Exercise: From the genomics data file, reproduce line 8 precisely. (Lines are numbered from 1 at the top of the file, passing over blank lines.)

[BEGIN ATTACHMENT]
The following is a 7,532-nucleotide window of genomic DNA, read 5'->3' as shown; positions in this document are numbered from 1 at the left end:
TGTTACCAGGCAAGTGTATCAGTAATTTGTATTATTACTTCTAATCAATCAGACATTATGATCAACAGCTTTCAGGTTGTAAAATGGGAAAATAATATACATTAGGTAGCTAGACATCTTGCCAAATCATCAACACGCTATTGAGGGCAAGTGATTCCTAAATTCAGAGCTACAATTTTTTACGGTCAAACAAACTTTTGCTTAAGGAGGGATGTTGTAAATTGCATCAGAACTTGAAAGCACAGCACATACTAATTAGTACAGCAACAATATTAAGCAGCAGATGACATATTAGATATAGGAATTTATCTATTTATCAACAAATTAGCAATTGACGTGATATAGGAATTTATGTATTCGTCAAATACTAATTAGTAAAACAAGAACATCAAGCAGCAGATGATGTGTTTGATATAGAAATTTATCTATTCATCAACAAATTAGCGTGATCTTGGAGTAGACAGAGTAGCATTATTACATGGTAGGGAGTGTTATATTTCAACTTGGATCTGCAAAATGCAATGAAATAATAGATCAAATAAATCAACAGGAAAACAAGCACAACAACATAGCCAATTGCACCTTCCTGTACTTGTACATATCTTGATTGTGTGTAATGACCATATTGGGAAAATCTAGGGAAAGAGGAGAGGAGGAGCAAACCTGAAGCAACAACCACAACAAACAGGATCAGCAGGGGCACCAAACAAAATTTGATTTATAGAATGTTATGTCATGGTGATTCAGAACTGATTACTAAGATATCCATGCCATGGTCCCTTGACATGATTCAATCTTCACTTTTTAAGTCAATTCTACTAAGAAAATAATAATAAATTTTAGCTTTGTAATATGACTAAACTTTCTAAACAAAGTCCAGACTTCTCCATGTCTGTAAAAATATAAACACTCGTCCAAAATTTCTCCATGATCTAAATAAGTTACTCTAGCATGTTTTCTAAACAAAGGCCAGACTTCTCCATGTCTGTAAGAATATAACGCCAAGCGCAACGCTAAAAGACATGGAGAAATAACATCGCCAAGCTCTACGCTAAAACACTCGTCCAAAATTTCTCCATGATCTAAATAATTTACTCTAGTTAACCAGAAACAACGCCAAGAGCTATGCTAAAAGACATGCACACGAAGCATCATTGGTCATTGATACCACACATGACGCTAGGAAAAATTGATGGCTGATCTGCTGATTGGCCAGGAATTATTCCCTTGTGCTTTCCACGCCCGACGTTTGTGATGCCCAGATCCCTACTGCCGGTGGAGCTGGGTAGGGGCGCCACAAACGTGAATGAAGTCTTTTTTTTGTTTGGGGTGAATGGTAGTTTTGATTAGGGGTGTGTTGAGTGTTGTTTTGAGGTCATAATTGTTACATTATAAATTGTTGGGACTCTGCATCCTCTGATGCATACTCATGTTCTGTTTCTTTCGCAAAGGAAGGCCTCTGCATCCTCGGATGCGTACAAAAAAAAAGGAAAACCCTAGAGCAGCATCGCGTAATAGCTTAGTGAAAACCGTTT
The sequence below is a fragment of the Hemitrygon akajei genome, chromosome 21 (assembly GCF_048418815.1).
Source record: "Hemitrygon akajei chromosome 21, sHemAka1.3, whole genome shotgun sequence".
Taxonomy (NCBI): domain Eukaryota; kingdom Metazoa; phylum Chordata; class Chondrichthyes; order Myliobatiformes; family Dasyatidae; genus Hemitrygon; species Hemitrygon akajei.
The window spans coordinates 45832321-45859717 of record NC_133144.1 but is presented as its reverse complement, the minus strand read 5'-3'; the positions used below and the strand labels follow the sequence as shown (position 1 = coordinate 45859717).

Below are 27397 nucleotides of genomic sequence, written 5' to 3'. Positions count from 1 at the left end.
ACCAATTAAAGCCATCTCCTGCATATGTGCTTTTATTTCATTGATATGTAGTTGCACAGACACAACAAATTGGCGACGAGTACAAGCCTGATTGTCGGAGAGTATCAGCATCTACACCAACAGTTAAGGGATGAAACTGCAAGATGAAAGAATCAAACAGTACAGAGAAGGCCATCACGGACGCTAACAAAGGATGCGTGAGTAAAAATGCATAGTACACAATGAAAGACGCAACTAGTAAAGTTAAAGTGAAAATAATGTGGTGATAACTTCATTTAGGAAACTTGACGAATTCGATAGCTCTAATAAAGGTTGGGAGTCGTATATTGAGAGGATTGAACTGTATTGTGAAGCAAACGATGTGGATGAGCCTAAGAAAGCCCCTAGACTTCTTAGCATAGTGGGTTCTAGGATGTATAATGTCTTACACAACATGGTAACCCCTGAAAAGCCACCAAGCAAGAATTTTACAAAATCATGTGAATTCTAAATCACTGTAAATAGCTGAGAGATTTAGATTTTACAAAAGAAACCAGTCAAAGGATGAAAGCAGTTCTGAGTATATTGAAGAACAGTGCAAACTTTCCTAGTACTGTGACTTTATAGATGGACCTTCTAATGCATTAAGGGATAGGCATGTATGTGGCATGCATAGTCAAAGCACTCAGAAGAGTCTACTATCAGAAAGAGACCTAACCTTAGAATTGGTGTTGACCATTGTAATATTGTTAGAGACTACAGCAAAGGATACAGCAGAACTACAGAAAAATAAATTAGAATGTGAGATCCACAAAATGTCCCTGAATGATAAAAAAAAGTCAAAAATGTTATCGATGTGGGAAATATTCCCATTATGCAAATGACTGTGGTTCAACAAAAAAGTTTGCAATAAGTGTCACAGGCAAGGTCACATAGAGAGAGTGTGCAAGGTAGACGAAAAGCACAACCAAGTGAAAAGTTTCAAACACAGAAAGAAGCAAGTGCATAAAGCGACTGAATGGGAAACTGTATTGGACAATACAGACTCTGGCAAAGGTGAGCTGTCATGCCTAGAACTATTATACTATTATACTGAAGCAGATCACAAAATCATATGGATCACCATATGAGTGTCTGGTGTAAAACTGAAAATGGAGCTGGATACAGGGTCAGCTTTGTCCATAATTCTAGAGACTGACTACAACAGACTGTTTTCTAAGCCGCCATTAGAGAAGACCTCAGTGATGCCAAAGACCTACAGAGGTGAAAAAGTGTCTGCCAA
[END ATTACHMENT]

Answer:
ACCAATTAAAGCCATCTCCTGCATATGTGCTTTTATTTCATTGATATGTAGTTGCACAGACACAACAAATTGGCGACGAGTACAAGCCTGATTGTCGGAGAGTATCAGCATCTACACCAACAGTTAAGGGATGAAACTGCAAGATGAAAGAATCAAACAGTACAGAGAAGGCCATCACGGACGCTAACAAAGGATGCGTGAGTAAAAATGCATAGTACACAATGAAAGACGCAACTAGTAAAGTTAAAGTGAAAATAATGTGGTGATAACTTCATTTAGGAAACTTGACGAATTCGATAGCTCTAATAAAGGTTGGGAGTCGTATATTGAGAGGATTGAACTGTATTGTGAAGCAAACGATGTGGATGAGCCTAAGAAAGCCCCTAGACTTCTTAGCATAGTGGGTTCTAGGATGTATAATGTCTTACACAACATGGTAACCCCTGAAAAGCCACCAAGCAAGAATTTTACAAAATCATGTGAATTCTAAATCACTGTAAATAGCTGAGAGATTTAGATTTTACAAAAGAAACCAGTCAAAGGATGAAAGCAGTTCTGAGTATATTGAAGAACAGTGCAAACTTTCCTAGTACTGTGACTTTATAGATGGACCTTCTAATGCATTAAGGGATAGGCATGTATGTGGCATGCATAGTCAAAGCACTCAGAAGAGTCTACTATCAGAAAGAGACCTAACCTTAGAATTGGTGTTGACCATTGTAATATTGTTAGAGACTACAGCAAAGGATACAGCAGAACTACAGAAAAATAAATTAGAATGTGAGATCCACAAAATGTCCCTGAATGATAAAAAAAAGTCAAAAATGTTATCGATGTGGGAAATATTCCCATTATGCAAATGACTGTGGTTCAACAAAAAAGTTTGCAATAAGTGTCACAGGCAAGGTCACATAGAGAGAGTGTGCAAGGTAGACGAAAAGCACAACCAAGTGAAAAGTTTCAAACACAGAAAGAAGCAAGTGCATAAAGCGACTGAATGGGAAACTGTATTGGACAATACAGACTCTGGCAAAGGTGAGCTGTCATGCCTAGAACTATTATACTATTATACTGAAGCAGATCACAAAATCATATGGATCACCATATGAGTGTCTGGTGTAAAACTGAAAATGGAGCTGGATACAGGGTCAGCTTTGTCCATAATTCTAGAGACTGACTACAACAGACTGTTTTCTAAGCCGCCATTAGAGAAGACCTCAGTGATGCCAAAGACCTACAGAGGTGAAAAAGTGTCTGCCAA